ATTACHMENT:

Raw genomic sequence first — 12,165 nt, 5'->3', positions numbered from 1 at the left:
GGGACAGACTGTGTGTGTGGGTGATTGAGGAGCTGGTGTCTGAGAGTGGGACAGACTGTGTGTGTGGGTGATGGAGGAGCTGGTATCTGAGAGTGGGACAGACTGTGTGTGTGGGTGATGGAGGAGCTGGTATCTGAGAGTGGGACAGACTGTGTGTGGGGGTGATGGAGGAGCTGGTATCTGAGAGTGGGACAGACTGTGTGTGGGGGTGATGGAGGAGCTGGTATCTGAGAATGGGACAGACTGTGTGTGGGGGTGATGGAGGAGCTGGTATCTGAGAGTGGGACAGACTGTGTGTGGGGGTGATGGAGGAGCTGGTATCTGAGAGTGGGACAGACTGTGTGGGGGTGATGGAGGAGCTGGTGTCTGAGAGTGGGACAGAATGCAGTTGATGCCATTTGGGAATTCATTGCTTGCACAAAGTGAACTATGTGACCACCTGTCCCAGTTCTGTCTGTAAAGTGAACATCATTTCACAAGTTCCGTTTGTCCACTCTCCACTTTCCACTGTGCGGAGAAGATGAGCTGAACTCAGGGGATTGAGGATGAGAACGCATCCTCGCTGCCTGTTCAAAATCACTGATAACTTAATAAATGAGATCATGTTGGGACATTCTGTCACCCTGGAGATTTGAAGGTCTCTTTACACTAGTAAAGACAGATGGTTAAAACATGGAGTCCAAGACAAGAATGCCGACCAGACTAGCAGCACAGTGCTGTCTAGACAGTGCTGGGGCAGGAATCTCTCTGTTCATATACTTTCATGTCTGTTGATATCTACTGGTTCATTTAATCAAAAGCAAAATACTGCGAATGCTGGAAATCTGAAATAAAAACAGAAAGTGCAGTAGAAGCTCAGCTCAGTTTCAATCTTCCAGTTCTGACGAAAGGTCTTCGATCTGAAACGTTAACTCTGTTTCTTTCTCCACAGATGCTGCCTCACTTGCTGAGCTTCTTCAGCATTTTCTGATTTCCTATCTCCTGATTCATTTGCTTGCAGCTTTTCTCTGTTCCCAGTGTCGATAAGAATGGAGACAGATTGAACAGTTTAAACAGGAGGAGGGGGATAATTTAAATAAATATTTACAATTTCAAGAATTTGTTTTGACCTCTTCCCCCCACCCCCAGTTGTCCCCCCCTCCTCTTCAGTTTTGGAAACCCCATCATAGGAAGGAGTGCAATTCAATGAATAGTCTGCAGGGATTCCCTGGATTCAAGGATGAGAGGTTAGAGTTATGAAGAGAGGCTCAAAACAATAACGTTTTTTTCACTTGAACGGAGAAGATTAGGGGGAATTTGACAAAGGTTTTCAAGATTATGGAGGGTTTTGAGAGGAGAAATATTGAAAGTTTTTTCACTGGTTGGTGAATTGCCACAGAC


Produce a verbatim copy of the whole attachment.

Raw genomic sequence first — 12,165 nt, 5'->3', positions numbered from 1 at the left:
GGGACAGACTGTGTGTGTGGGTGATTGAGGAGCTGGTGTCTGAGAGTGGGACAGACTGTGTGTGTGGGTGATGGAGGAGCTGGTATCTGAGAGTGGGACAGACTGTGTGTGTGGGTGATGGAGGAGCTGGTATCTGAGAGTGGGACAGACTGTGTGTGGGGGTGATGGAGGAGCTGGTATCTGAGAGTGGGACAGACTGTGTGTGGGGGTGATGGAGGAGCTGGTATCTGAGAATGGGACAGACTGTGTGTGGGGGTGATGGAGGAGCTGGTATCTGAGAGTGGGACAGACTGTGTGTGGGGGTGATGGAGGAGCTGGTATCTGAGAGTGGGACAGACTGTGTGGGGGTGATGGAGGAGCTGGTGTCTGAGAGTGGGACAGAATGCAGTTGATGCCATTTGGGAATTCATTGCTTGCACAAAGTGAACTATGTGACCACCTGTCCCAGTTCTGTCTGTAAAGTGAACATCATTTCACAAGTTCCGTTTGTCCACTCTCCACTTTCCACTGTGCGGAGAAGATGAGCTGAACTCAGGGGATTGAGGATGAGAACGCATCCTCGCTGCCTGTTCAAAATCACTGATAACTTAATAAATGAGATCATGTTGGGACATTCTGTCACCCTGGAGATTTGAAGGTCTCTTTACACTAGTAAAGACAGATGGTTAAAACATGGAGTCCAAGACAAGAATGCCGACCAGACTAGCAGCACAGTGCTGTCTAGACAGTGCTGGGGCAGGAATCTCTCTGTTCATATACTTTCATGTCTGTTGATATCTACTGGTTCATTTAATCAAAAGCAAAATACTGCGAATGCTGGAAATCTGAAATAAAAACAGAAAGTGCAGTAGAAGCTCAGCTCAGTTTCAATCTTCCAGTTCTGACGAAAGGTCTTCGATCTGAAACGTTAACTCTGTTTCTTTCTCCACAGATGCTGCCTCACTTGCTGAGCTTCTTCAGCATTTTCTGATTTCCTATCTCCTGATTCATTTGCTTGCAGCTTTTCTCTGTTCCCAGTGTCGATAAGAATGGAGACAGATTGAACAGTTTAAACAGGAGGAGGGGGATAATTTAAATAAATATTTACAATTTCAAGAATTTGTTTTGACCTCTTCCCCCCACCCCCAGTTGTCCCCCCCTCCTCTTCAGTTTTGGAAACCCCATCATAGGAAGGAGTGCAATTCAATGAATAGTCTGCAGGGATTCCCTGGATTCAAGGATGAGAGGTTAGAGTTATGAAGAGAGGCTCAAAACAATAACGTTTTTTTCACTTGAACGGAGAAGATTAGGGGGAATTTGACAAAGGTTTTCAAGATTATGGAGGGTTTTGAGAGGAGAAATATTGAAAGTTTTTTCACTGGTTGGTGAATTGCCACAGAC